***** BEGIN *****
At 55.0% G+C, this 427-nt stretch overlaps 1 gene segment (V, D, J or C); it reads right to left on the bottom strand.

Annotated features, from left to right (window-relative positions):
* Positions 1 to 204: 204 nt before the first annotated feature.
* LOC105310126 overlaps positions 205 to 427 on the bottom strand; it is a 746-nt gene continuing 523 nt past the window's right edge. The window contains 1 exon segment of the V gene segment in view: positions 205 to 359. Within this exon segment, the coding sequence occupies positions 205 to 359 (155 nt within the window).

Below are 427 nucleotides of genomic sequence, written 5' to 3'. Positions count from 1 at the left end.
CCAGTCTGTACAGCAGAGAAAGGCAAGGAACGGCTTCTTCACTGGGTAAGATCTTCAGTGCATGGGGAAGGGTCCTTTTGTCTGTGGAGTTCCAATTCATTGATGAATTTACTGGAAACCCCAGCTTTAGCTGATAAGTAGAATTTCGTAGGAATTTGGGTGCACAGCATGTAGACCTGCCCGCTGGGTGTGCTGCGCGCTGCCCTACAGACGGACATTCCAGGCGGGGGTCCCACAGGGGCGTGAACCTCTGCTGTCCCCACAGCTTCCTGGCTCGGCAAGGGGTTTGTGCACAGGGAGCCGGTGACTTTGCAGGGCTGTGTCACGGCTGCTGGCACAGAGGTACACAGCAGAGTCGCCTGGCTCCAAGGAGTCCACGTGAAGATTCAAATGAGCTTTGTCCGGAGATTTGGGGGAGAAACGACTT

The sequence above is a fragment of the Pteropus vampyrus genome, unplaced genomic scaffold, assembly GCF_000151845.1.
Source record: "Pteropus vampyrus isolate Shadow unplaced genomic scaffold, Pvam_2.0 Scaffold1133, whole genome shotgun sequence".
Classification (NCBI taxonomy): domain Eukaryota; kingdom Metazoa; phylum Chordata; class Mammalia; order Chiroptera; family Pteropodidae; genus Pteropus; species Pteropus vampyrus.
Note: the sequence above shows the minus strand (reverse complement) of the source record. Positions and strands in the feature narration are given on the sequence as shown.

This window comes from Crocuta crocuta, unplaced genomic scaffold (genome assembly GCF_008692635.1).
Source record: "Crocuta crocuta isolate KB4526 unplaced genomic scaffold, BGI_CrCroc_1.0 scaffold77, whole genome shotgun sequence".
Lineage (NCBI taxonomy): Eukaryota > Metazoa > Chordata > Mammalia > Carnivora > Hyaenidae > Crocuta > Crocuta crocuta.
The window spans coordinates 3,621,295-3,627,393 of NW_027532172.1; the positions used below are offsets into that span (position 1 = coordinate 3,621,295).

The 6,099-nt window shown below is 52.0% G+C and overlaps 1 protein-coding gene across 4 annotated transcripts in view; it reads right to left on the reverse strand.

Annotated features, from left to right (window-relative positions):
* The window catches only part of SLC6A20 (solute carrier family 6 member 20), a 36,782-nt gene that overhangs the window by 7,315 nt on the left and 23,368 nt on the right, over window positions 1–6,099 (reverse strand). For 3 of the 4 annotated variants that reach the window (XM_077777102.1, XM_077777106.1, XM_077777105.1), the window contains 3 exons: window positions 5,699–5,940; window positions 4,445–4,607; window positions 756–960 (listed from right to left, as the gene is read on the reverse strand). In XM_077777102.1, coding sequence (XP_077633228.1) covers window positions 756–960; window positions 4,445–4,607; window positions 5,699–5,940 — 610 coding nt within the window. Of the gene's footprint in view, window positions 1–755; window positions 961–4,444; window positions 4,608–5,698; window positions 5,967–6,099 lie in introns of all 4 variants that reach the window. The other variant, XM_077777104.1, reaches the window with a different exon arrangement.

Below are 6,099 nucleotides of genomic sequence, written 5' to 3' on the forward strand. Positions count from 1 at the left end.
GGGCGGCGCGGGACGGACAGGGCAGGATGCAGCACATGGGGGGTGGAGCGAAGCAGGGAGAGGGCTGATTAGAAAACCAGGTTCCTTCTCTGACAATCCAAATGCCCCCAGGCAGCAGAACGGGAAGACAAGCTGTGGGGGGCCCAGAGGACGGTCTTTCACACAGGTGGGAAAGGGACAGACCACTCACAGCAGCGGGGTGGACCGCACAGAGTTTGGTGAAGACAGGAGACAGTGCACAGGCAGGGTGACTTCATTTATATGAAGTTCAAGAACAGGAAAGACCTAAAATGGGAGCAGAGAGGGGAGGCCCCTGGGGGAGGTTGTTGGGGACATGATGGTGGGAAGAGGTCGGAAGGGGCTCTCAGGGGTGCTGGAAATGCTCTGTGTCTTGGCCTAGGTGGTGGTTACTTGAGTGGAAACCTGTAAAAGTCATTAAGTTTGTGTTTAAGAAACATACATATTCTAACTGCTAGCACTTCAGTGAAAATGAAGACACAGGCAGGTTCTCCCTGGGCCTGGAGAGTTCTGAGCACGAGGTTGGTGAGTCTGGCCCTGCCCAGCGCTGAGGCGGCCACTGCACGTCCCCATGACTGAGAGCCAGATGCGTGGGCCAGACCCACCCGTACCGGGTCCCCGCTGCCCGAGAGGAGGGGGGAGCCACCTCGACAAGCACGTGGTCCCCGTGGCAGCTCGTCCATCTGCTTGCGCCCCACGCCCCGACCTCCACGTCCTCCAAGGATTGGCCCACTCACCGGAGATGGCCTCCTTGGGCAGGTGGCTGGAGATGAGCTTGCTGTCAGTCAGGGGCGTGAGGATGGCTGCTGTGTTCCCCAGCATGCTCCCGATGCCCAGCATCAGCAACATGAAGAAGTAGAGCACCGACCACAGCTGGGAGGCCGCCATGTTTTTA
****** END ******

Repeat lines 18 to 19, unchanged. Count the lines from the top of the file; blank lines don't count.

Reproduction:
Below are 6,099 nucleotides of genomic sequence, written 5' to 3' on the forward strand. Positions count from 1 at the left end.
GGGCGGCGCGGGACGGACAGGGCAGGATGCAGCACATGGGGGGTGGAGCGAAGCAGGGAGAGGGCTGATTAGAAAACCAGGTTCCTTCTCTGACAATCCAAATGCCCCCAGGCAGCAGAACGGGAAGACAAGCTGTGGGGGGCCCAGAGGACGGTCTTTCACACAGGTGGGAAAGGGACAGACCACTCACAGCAGCGGGGTGGACCGCACAGAGTTTGGTGAAGACAGGAGACAGTGCACAGGCAGGGTGACTTCATTTATATGAAGTTCAAGAACAGGAAAGACCTAAAATGGGAGCAGAGAGGGGAGGCCCCTGGGGGAGGTTGTTGGGGACATGATGGTGGGAAGAGGTCGGAAGGGGCTCTCAGGGGTGCTGGAAATGCTCTGTGTCTTGGCCTAGGTGGTGGTTACTTGAGTGGAAACCTGTAAAAGTCATTAAGTTTGTGTTTAAGAAACATACATATTCTAACTGCTAGCACTTCAGTGAAAATGAAGACACAGGCAGGTTCTCCCTGGGCCTGGAGAGTTCTGAGCACGAGGTTGGTGAGTCTGGCCCTGCCCAGCGCTGAGGCGGCCACTGCACGTCCCCATGACTGAGAGCCAGATGCGTGGGCCAGACCCACCCGTACCGGGTCCCCGCTGCCCGAGAGGAGGGGGGAGCCACCTCGACAAGCACGTGGTCCCCGTGGCAGCTCGTCCATCTGCTTGCGCCCCACGCCCCGACCTCCACGTCCTCCAAGGATTGGCCCACTCACCGGAGATGGCCTCCTTGGGCAGGTGGCTGGAGATGAGCTTGCTGTCAGTCAGGGGCGTGAGGATGGCTGCTGTGTTCCCCAGCATGCTCCCGATGCCCAGCATCAGCAACATGAAGAAGTAGAGCACCGACCACAGCTGGGAGGCCGCCATGTTTTTA